A plane crashed into the back of a home belonging to Orioles pitcher Jason Grimsley yesterday morning, killing at least two people in Overland Park, Kan., but not injuring the veteran reliever or his family.
The twin-engine Cessna 421, which was headed to Florida, hit a retaining wall near the house. Five people were scheduled to take the flight, but it's unclear whether every passenger was on board.
Grimsley, who underwent ligament-reconstruction surgery on his right elbow three months ago, had taken his truck to a dealership to have the brakes repaired, and his two sons were in school. Grimsley's wife, Dana, their daughter, Rayne, and a friend were home at the time of the crash but escaped unharmed.
"This is something you certainly don't think about happening to you, but they're doing fine," said Grimsley's agent, Joe Bick, who spoke to the pitcher numerous times yesterday.
Kevin Behan, a member of the Orioles' public relations staff, contacted Bick about the crash shortly before noon.
"He said, `Joe, I don't want to alarm you, but we just got a call from a Kansas City TV station and they said an airplane has crashed into Jason's house," Bick said. "I put him on hold and called Jason's cell phone and he answered it. I said, `Are you OK?' and he said, `Yeah.' I said, `Are Dana and the kids OK?' and he said, `Yeah, everything's fine.' I explained to him that I heard a plane hit his house and he said, `That is correct.' You'd have to be in a state of shock, I would think."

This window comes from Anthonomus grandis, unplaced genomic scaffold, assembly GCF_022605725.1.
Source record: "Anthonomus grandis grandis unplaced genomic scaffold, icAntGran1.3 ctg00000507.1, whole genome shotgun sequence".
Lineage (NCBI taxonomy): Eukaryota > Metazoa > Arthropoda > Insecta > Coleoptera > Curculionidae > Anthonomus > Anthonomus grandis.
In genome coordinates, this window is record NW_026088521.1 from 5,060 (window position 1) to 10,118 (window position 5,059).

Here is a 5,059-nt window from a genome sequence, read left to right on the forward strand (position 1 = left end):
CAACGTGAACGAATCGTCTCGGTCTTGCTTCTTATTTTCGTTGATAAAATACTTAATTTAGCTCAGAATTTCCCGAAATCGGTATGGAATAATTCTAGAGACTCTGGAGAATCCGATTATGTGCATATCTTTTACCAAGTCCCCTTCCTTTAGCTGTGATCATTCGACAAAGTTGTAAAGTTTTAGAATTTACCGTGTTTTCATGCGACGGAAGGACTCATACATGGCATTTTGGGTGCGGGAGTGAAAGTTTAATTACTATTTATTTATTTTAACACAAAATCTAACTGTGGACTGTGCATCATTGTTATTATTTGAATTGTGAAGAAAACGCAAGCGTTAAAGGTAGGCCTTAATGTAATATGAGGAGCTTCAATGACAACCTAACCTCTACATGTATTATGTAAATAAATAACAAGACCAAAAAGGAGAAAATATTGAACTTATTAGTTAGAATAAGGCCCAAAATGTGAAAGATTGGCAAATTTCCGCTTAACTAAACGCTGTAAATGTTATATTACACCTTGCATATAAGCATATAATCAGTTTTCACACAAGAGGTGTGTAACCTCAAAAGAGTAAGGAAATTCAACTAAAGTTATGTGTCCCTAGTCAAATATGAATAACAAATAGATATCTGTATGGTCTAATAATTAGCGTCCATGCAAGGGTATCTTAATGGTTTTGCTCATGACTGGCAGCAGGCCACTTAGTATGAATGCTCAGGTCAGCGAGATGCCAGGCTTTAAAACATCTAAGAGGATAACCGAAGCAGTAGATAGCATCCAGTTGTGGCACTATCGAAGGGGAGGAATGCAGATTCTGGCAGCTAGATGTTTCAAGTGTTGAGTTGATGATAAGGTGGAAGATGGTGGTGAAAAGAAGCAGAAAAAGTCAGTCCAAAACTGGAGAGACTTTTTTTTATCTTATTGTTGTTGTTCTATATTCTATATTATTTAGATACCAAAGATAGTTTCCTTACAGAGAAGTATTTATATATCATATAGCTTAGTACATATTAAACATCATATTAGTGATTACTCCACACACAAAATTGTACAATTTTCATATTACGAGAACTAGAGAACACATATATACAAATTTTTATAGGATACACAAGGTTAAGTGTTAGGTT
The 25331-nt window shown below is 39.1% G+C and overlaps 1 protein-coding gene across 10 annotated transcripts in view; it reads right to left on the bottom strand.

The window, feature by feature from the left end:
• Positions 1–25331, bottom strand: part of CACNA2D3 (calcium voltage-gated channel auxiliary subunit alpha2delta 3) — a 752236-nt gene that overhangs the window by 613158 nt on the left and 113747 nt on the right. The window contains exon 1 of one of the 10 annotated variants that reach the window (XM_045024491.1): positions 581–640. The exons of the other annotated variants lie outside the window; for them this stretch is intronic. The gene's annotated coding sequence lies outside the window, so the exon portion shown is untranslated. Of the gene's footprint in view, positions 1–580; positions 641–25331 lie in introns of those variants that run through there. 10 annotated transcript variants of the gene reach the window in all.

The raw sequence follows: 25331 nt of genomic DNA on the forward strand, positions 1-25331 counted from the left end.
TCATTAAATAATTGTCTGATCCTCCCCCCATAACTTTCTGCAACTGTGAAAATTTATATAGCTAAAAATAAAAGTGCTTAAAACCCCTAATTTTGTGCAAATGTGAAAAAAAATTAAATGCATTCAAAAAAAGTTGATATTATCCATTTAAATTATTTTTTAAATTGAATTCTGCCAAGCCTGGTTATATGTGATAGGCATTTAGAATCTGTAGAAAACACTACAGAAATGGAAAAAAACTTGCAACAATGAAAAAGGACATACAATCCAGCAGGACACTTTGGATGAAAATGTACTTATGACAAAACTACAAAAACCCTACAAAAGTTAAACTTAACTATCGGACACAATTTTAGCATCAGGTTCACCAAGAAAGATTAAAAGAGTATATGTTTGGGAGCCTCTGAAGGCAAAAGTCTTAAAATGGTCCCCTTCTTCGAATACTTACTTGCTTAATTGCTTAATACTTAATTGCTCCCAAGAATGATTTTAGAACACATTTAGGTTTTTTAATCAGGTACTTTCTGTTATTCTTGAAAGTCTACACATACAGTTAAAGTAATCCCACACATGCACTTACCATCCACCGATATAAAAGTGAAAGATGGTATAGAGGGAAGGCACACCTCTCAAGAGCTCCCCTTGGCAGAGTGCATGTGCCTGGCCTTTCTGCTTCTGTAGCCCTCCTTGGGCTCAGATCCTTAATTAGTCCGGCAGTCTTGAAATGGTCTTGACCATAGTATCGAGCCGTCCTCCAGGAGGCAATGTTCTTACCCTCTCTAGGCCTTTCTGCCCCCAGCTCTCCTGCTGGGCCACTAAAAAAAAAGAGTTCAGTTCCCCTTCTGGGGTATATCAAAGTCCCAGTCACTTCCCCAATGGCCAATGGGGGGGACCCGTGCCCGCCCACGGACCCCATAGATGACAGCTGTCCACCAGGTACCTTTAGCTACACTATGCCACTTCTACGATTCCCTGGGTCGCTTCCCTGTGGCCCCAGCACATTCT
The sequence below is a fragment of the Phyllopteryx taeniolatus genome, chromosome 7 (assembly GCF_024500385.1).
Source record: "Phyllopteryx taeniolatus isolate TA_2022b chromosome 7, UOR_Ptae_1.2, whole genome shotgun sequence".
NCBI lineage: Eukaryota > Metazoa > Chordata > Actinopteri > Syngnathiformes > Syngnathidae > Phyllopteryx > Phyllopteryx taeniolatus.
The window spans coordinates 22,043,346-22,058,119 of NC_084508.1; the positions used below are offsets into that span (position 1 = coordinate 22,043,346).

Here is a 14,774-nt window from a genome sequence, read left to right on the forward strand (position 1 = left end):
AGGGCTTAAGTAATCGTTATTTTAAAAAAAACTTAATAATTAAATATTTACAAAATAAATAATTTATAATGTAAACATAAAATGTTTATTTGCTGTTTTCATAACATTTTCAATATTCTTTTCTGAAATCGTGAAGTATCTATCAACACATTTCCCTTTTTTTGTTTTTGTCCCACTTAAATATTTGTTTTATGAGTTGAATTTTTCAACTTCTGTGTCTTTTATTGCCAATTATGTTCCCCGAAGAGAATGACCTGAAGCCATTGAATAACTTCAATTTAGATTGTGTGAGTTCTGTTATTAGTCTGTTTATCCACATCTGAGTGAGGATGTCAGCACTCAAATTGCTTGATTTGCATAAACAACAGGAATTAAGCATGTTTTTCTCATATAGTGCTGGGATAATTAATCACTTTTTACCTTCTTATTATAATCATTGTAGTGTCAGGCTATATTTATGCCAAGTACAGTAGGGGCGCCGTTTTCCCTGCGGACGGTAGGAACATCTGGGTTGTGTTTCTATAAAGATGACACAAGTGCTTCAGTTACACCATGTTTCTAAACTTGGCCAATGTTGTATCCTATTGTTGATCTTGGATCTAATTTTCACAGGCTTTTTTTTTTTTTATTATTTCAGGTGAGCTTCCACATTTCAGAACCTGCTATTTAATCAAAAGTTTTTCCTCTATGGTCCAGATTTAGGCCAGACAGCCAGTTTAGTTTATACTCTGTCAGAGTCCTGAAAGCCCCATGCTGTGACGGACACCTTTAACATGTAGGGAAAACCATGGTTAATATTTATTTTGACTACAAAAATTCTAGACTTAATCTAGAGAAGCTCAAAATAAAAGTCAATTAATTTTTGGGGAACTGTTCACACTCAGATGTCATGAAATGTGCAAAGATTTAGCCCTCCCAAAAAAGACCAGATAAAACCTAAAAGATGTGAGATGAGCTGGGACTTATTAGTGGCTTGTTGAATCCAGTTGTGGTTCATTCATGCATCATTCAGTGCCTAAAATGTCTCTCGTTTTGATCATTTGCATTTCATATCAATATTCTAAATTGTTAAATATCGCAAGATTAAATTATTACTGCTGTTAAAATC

Grimsley joined the Orioles on June 21 in a trade with the Kansas City Royals, agreeing to an extension through the 2005 season. He went 2-4 with a 4.21 ERA in 41 games.
Debris from the plane pierced a wall of the house, and Bick said many of the windows were broken. Grimsley normally would have been sitting in the room closest to the impact, reading his newspaper, watching television and drinking coffee.
"They're very, very fortunate that none of them were hurt," Bick said. "The house took some significant damage, the back of it in particular, but it could have been a whole lot worse. The retaining wall that parallels the house about 15 feet behind it took the brunt of the impact. Basically, whatever ended up hitting the house was disintegrating pieces, and there wasn't much fire, which was also fortunate."
The wreckage forced Grimsley and his family to leave their home and make other sleeping arrangements.
The National Transportation Safety Board will investigate the crash.